Matt Ager is presenting solo exhibition Gusto at London’s Studio Leigh, opening November 10 and running to January 14.
The London-based artist will present a new body of work. Often working with sculpture and object-based collage, the final product is formed through collecting remnants and fragments that then undergo a process of re-invention that sits strangely between the spaces of lofi and skilled craftsmanship.
There is no information to accompany the show which is curated by Bianca Baroni and Alex Meurice, although it seems the artists selected to exhibit work with the potential of materiality found in imagery and display.
Slate Projects is itinerant and for Maybe Your Lens is Scratched? will be based in Averard Hotel, an empty nineteenth-century mansion house in West London turned into hotel and currently awaiting renovation.
Is it Heavy or Is it Light? takes its title and investigation from a recent essay by Brian Kuan Woodwho notes that “we might say that we now function so purely in the realm of the idea that any substance becomes ephemeral regardless of whether it is art or not.” The show will also think about mood and what mood art can make you in, despite the weight, level and intention of the work in question.
London’s Studio_Leigh has invited 27 artists to explore the value of art in a group exhibition that will launch with a private viewing on September 24.
The more than two dozen participating artists—which include Cecile B. Evans, Matt Ager and Laurence Owen—taking part in the gallery’s inaugural show, provide works that consider how their individual artistic biases interact and overlap with the materiality and function of art.
“The resultant works,” the press release states, “all aim to extend the artists’ inherent visual or conceptual interests into the quotidian.” The exhibition will be accompanied by an essay from Amy Sherlock, Reviews Editor of Frieze.
Overlooking the canal and gas towers, tucked in between trendy Broadway Market and Mare Street, Matt Ager’s Suzuki Montage was on at London’s Space in Between, running November 21 to December 13. In his last year at the Royal Academy Schools (itself a barometer of standard, with its 17 students-per-year, its second year show rather shamelessly called Premium) the artist’s remit lies in the “subtle interactions between people and objects”.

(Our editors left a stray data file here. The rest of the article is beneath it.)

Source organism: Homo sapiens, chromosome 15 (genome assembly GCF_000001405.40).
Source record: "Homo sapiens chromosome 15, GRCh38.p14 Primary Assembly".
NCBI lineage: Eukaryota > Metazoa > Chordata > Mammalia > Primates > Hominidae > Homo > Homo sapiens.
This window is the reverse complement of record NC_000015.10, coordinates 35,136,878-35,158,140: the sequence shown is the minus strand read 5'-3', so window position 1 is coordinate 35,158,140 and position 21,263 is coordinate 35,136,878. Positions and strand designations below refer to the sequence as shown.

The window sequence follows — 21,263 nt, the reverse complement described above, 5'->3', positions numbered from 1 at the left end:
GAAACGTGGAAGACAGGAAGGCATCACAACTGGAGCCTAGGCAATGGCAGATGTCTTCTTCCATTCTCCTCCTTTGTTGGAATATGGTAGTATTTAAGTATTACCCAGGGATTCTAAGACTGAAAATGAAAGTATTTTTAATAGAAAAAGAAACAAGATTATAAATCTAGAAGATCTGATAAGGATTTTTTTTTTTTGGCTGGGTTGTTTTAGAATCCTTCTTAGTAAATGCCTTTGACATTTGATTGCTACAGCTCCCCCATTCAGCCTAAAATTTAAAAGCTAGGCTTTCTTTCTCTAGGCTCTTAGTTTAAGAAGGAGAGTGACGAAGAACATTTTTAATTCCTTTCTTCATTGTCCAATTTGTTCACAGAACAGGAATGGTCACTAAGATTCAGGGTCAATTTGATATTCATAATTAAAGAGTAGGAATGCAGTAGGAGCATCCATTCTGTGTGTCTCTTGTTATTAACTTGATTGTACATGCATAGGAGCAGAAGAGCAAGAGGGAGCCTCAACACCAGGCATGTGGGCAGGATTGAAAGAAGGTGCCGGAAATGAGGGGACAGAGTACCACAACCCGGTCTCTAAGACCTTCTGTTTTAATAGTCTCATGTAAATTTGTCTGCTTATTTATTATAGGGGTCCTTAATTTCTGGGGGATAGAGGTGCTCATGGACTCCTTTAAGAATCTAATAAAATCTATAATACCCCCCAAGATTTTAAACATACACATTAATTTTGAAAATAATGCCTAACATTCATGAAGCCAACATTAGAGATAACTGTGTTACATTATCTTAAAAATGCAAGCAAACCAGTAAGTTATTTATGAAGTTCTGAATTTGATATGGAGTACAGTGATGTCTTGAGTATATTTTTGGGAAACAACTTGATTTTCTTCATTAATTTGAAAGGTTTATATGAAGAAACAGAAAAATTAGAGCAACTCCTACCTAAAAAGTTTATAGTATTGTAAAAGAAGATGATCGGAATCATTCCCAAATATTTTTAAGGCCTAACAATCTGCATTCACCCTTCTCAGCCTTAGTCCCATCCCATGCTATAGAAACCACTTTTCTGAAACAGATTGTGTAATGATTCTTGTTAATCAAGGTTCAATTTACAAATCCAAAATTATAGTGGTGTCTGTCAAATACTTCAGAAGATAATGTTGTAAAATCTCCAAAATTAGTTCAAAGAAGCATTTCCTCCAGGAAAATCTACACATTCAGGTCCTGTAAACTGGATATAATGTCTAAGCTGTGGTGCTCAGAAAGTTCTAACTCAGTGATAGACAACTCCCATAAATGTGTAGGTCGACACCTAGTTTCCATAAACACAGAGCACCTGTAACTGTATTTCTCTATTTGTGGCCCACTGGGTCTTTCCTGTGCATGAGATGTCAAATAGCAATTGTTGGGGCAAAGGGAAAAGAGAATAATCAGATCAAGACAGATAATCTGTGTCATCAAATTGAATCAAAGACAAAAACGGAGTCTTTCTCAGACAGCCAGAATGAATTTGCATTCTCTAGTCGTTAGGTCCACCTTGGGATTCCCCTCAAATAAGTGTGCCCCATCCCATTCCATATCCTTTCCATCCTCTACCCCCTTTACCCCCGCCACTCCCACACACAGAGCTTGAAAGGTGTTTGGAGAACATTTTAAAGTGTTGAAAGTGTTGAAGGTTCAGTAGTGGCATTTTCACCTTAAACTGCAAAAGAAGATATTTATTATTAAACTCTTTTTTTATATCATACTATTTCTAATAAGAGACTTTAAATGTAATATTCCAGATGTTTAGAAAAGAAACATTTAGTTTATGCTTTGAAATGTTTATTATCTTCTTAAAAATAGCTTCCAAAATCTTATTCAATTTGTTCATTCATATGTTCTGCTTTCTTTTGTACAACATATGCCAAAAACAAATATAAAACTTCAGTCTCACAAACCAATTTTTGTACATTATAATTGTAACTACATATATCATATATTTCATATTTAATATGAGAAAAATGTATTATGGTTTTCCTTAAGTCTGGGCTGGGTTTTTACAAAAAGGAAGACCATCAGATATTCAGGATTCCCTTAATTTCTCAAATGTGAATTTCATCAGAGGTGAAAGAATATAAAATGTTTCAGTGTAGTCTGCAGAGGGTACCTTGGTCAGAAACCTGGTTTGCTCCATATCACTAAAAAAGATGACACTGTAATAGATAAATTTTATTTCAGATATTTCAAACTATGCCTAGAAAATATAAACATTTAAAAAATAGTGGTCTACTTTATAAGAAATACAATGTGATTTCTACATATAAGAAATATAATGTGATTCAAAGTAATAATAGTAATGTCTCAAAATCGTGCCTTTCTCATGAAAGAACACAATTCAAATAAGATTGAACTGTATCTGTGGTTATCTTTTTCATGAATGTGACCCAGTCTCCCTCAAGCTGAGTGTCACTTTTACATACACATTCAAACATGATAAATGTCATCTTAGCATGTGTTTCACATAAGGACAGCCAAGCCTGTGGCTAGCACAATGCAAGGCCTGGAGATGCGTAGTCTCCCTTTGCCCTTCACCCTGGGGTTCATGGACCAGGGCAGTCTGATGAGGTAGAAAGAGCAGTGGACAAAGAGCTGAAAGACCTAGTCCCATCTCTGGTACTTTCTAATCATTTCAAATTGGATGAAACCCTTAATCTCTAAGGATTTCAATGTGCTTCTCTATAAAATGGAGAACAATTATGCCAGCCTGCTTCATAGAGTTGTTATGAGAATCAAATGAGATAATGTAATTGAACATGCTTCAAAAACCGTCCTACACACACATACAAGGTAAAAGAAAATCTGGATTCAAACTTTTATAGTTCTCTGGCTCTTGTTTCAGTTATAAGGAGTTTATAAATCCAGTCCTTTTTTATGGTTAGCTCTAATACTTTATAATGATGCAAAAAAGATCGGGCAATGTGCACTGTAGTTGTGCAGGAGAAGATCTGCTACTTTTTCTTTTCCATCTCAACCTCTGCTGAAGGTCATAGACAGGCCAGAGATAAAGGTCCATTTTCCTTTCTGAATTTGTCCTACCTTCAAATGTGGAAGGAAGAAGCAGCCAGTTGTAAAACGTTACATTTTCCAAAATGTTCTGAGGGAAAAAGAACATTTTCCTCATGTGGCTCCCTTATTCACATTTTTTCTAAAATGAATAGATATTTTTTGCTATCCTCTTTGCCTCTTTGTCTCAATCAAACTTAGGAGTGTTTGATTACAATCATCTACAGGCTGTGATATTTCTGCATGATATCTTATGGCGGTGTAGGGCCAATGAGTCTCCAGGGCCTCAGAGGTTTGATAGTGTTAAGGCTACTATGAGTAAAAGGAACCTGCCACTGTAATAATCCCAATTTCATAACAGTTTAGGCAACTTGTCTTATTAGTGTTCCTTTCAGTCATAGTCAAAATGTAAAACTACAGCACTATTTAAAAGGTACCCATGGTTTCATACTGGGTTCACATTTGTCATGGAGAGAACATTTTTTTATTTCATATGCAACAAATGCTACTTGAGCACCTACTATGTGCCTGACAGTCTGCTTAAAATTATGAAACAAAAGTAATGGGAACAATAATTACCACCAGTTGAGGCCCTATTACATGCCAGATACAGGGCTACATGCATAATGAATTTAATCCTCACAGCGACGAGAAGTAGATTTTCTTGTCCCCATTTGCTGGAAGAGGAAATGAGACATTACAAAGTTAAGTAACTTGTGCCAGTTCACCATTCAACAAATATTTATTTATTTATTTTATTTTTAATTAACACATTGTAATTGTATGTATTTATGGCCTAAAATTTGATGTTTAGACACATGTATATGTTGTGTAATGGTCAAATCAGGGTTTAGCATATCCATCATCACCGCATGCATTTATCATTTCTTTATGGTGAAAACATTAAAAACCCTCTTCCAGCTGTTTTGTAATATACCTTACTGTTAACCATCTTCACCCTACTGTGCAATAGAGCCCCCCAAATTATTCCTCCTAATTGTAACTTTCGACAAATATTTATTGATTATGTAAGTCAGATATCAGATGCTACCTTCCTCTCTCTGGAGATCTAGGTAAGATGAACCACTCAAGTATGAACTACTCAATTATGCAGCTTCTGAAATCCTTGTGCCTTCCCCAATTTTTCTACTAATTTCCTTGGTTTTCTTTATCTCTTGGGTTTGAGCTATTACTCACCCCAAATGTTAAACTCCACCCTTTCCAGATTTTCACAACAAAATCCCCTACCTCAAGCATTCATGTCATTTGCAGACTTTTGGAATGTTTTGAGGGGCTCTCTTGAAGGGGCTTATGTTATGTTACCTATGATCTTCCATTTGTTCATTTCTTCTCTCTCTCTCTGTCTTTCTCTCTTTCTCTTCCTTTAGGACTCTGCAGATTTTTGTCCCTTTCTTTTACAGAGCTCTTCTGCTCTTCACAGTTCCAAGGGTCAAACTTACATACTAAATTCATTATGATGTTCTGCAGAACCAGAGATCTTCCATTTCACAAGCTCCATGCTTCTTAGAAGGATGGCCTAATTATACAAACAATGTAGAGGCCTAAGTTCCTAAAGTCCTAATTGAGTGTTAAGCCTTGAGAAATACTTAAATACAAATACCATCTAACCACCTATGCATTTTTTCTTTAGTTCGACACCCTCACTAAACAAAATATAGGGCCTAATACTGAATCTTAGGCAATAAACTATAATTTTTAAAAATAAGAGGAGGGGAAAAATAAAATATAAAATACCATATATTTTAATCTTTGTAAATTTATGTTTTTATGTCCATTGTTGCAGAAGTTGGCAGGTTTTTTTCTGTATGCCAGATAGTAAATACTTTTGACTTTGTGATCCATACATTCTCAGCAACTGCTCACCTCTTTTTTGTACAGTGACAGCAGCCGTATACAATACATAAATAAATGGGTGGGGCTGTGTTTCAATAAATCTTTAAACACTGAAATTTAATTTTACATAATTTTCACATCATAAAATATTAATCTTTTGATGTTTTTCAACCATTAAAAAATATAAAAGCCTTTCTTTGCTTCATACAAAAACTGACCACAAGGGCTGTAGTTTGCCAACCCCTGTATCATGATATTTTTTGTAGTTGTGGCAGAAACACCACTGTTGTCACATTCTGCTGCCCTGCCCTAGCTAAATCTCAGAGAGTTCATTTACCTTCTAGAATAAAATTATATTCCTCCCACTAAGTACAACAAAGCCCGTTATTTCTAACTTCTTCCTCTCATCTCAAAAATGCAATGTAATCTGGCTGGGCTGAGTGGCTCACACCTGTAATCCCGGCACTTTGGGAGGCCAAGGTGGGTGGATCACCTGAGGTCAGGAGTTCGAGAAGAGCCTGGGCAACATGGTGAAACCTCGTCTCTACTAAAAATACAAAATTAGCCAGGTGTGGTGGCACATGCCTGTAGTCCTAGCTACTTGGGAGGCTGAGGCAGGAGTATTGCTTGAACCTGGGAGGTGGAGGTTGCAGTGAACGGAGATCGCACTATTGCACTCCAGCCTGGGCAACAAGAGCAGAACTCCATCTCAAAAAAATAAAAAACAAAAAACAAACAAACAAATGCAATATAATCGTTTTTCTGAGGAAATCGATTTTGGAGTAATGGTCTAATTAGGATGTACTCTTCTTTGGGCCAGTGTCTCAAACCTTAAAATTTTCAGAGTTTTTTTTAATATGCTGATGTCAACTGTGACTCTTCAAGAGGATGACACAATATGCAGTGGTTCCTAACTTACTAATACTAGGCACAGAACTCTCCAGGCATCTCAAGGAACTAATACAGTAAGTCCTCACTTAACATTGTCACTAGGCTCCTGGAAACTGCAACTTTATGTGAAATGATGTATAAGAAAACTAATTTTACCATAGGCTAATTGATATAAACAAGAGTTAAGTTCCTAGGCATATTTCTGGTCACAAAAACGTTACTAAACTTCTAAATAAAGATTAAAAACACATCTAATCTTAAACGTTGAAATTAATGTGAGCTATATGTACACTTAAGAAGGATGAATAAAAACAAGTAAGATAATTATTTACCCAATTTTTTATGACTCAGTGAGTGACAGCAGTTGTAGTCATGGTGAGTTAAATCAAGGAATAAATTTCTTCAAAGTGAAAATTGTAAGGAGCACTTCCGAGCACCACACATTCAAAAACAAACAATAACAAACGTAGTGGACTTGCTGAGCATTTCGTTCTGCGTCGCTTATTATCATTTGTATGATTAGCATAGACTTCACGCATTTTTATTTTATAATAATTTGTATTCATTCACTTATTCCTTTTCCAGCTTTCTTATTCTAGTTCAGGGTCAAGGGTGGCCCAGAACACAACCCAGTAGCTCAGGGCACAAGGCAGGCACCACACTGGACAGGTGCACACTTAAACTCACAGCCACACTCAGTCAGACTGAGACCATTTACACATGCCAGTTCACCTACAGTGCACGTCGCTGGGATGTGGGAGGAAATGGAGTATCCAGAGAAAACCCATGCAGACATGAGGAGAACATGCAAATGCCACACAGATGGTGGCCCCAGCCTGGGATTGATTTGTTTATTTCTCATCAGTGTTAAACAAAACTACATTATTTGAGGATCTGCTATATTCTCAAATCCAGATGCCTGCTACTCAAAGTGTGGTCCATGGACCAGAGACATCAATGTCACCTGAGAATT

‘The Cashier’ (2014) sees a big, slightly shaky, letterman-style O centered over a screen-printed motif. The prints themselves are like pages torn from the sketchbook of a charcoal obsessive; the rough and ready clashes with the high-street ubiquity of the Varsity lettering. These pieces are for the most part self-contained, neatly delineated from the walls or space of the gallery. While ‘The Cashier’’s black overspill of its bounds is anomalous, it sits within the show’s broader materially contiguous nexus.
It is one of two works utilising melamine; a semi-toxic compound, it is used both in the production of Formica plastic and as an illegal additive to certain foodstuffs, offering a quick and easy way to ostensibly boost protein content. Ager’s MO of “selecting raw and found materials, which have a specific hook… as a starting point” alleviates some of the snideness in the suggestion that perhaps here it is used to bolster content in a different way.
The works are largely wall based; ‘Throw That Mango’ and ‘Put Down That Mango’ offer another exercise in material cooption, using roofing sheet and a line to present a form evocative of the office space, cabling and a certain high-street electronics supplier’s logo. ‘Slow and Steady’ (2014) and ‘Coaching in Comfort’ (2014) constitute two main deviations from the rest, in colour and interaction with space, respectively.
‘Slow…’ returns to the Melamine, its red coming as something of a relief against the monochromatic austerity of the rest. ‘Coaching…’, the only non-wall-based sculpture, functions as a kind of screen. Situated by the black front door, its also black sheets hang from the ceiling. A white, imperfect resin sphere sits on one of its neat curls like a full stop. The hanging material delineates space; anti fatigue mat, this one. Close up, it is ridged, like corduroy. Like corduroy it seems weighty.
The artist’s attempt here at a “transubstantiation” of material is strong enough to also transubstantiate the .jpegs on which this piece of writing is based into a sense of the physical, but only just. Really, images here are only tantalising hints. The success of the show’s exploration of people’s interaction with the material object must surely be best measured physically. **